In other words, if a person has a severe allergy to cantaloupe or tomato (as an example), will that person also react to a topical lice treatment containing permethrin or pyrethrin?

I don’t know the answer to this question but, seemingly, neither does anyone else (yet). Given the data known to be true at this time, I would use caution when selecting permethrin or pyrethrin  for lice eradication if you or your child have a severe allergy to any of the ragweed cross-reactive foods (even more so with concurrent asthma diagnoses).

For more information on diagnosing and treating head lice at home visit and the American Academy of Dermatology. It should also be noted that permethrin can be found in prescription scabies treatments, insect repellent directed to be used on gear and equipment, livestock insect repellent in the form of dust and spray, canine flea collars (permethrin is toxic to cats), and is listed on the World Health Organization’s Model List of Essential Medications Oct. 2013.

And remember , with lice “Do or do not.  There is no try.”


Images used are pieces of art for sale:




Asthma and Allergy Foundation of America:




Are you pregnant with an allergic child?

Normally, I try to give advice that combines the benefits of my education, work experience, and living with food allergies, but today I want to talk about a frustration I have with a gap in medical knowledge and what appears to be a gap in medical research.

I recently read about a study conducted at the Murdoch Children’s Research Institute in Victoria, Australia. The study’s preliminary findings indicate that children may develop allergies in utero.

As I have written in other posts and the “about me” section of this blog, my son, E, is severely allergic to eggs, soy, peanuts, and four kinds of tree nuts. During my pregnancy with him, I was sick. Very sick. One month I lost between 15 and 20 lbs due to vomiting. TMI, I know, but this severity coupled with 1. my mother’s account of becoming extremely sick every time she drank milk while pregnant with my milk-allergic sister 2. similar social media anecdotes and 3. E’s subsequent food allergy diagnoses lead me to a question: Was the reason I was so sick while pregnant with E because I was eating food to which he was already allergic?

Several years ago, while pregnant with A, my second child, I tried to convince the OB/GYN to write a script for allergy testing–just a simple blood sample, nothing that would jeopardize the pregnancy or cause an allergic reaction on or in my body. I wondered if my sample would test positive while pregnant with an allergic child whereas normally I am not allergic. Of course I wouldn’t know if this child would be allergic until later and I would need another blood test to compare; I would also need a food-reaction journal among other things. Regardless, I wanted to test my theory. I don’t think the doctor understood what I was trying to do exactly (or maybe he thought I was crazy). He repeatedly told me that I needed to wait to test for “my” allergies until after the pregnancy. In the end, I did not have the allergy testing and, so far, A is not allergic although she does have some skin issues. I was still very sick while pregnant with A but nothing like the extremes of E’s pregnancy. So my questions remain. The article reignited my thoughts on the subject.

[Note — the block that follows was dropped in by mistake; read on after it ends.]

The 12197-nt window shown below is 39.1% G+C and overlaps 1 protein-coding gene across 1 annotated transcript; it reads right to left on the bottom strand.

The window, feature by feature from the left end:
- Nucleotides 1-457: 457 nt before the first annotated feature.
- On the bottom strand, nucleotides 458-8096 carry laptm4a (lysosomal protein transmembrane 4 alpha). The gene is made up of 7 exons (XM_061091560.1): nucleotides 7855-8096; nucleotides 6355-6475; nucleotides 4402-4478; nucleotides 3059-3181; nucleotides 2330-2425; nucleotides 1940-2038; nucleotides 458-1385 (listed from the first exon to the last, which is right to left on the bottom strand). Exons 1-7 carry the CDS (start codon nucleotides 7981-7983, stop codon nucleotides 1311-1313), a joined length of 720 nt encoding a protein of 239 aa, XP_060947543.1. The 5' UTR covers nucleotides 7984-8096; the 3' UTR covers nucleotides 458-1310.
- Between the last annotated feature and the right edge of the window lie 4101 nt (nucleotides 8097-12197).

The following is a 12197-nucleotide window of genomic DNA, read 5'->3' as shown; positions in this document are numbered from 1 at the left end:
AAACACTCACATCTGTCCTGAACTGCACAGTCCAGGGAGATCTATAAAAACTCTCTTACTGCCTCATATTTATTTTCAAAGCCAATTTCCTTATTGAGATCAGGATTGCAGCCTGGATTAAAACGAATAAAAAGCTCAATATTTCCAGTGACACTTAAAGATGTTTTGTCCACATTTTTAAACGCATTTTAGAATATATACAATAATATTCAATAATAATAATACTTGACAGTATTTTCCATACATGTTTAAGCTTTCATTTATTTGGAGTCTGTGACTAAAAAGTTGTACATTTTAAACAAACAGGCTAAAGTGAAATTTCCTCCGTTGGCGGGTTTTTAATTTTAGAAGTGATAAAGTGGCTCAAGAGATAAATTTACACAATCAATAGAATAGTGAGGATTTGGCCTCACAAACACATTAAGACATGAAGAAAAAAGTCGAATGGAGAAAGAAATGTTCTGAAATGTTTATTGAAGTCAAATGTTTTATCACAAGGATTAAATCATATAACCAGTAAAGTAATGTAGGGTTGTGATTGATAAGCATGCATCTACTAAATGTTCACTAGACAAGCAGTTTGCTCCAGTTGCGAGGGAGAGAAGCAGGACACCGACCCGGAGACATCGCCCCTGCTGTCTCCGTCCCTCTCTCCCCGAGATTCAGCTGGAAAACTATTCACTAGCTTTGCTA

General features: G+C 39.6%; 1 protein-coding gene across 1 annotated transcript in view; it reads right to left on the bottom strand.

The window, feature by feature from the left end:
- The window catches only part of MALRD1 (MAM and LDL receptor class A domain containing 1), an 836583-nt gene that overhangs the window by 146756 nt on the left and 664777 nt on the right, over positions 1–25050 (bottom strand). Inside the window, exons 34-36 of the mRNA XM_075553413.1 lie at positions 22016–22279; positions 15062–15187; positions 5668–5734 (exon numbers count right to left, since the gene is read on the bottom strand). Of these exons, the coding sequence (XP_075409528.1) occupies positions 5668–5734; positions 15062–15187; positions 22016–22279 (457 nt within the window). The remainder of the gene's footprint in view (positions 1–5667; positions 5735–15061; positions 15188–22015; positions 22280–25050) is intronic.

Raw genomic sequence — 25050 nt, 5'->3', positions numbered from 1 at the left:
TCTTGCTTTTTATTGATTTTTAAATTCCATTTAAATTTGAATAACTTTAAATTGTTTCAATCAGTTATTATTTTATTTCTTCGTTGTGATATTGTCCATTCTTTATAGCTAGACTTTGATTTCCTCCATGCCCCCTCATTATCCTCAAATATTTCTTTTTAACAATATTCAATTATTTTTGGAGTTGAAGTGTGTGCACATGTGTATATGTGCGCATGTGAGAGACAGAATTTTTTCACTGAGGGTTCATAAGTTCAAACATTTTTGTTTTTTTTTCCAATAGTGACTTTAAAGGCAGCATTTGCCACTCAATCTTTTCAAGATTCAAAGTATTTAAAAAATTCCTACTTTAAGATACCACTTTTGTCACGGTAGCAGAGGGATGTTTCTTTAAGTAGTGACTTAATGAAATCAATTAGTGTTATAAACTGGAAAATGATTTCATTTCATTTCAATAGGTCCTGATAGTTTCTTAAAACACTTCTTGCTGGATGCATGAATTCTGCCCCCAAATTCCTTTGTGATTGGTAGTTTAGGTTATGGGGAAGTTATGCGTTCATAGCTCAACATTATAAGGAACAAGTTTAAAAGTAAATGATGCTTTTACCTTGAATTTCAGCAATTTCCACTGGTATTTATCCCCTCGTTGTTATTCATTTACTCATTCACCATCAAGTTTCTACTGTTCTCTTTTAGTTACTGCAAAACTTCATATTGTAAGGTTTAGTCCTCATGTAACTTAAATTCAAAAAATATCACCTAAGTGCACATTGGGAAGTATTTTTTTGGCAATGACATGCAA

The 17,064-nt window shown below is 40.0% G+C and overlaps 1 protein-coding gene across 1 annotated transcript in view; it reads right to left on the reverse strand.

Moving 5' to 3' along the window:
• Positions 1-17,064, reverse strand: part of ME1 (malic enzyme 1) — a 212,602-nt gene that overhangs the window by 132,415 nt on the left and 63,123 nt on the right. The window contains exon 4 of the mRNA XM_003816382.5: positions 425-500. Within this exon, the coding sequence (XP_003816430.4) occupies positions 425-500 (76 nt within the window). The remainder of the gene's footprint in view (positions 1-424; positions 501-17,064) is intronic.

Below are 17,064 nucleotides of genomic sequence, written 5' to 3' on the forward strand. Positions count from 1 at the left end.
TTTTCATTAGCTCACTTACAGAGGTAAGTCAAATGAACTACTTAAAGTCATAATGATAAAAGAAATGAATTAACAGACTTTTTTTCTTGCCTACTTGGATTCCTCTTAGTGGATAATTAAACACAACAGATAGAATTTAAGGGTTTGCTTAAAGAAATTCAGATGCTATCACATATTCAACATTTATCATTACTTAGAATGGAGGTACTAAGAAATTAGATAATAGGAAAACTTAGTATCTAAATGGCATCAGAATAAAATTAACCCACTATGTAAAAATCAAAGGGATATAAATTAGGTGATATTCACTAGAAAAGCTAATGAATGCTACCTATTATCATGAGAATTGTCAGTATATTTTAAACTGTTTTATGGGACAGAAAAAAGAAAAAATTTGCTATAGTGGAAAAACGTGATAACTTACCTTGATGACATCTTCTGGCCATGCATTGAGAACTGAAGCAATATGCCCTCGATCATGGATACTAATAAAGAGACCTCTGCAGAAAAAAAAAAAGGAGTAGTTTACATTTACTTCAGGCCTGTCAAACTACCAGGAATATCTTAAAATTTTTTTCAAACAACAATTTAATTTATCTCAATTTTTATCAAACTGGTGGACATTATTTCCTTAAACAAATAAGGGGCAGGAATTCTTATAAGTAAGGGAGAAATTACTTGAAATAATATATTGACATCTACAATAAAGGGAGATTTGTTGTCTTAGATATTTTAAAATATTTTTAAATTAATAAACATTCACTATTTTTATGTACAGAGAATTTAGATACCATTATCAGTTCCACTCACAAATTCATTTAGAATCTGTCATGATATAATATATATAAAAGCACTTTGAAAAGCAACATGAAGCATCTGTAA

The study is investigating whether the allergy development is due to maternal influence (weight, diet, smoking, etc) on predisposed genes. Certainly, this aspect bears much investigation.

But, what if the genetics of the child (i.e the allergy within the baby) influence the eating habits, activity, weight (obviously not smoking) of the mother during pregnancy? In these cases, could maternal eating habits and diets be the result of the “allergic” pregnancy as opposed to the allergy being the result of the maternal diet? Perhaps it’s both; a predisposed genetic mechanism catalyzed by a diet that then becomes unsustainable due to the developed allergy of the unborn child.

To be clear, I am not talking about the typical cravings, food aversions, and nausea/vomiting of pregnancy; I am talking about extreme and/or specific cases.

To further extrapolate: Could my theory, if proven correct, lead to earlier childhood diagnosis and anaphylaxis prevention by utilizing a simple prenatal maternal allergy screening process?

This very question is the crux of my theory. If a simple blood test could prescreen for significant allergic reaction then the children could be saved the months and years of itchy rashes, breathing problems, misdiagnoses, and unnecessary medications. The mothers could avoid offending foods while pregnant and breastfeeding, thus potentially eliminating signs and symptoms in both themselves and their child. Avoidance and prevention of anaphylaxis in this population would be amazing.

Of course all this is just a theory (not even a scientifically based theory) of mine established on anecdotes of pregnancy illness vs food allergies discovered early in a child’s life, including my own. This theory also does not address those that develop allergies later in life. I would love to test my theory informally via a large-scale questionnaire or poll. Maybe I will one day, but for now: What have been your experiences while pregnant with your allergic child? Were there any noticeable differences between allergic and non-allergic sibling pregnancies?


Update 6/12/2015:

Could passive transfer of allergies such as with the Canadian transfusion patient account for the maternal reactions I discussed in the blog?  The case was published in the Canadian Medical Association Journal on April 7, 2015.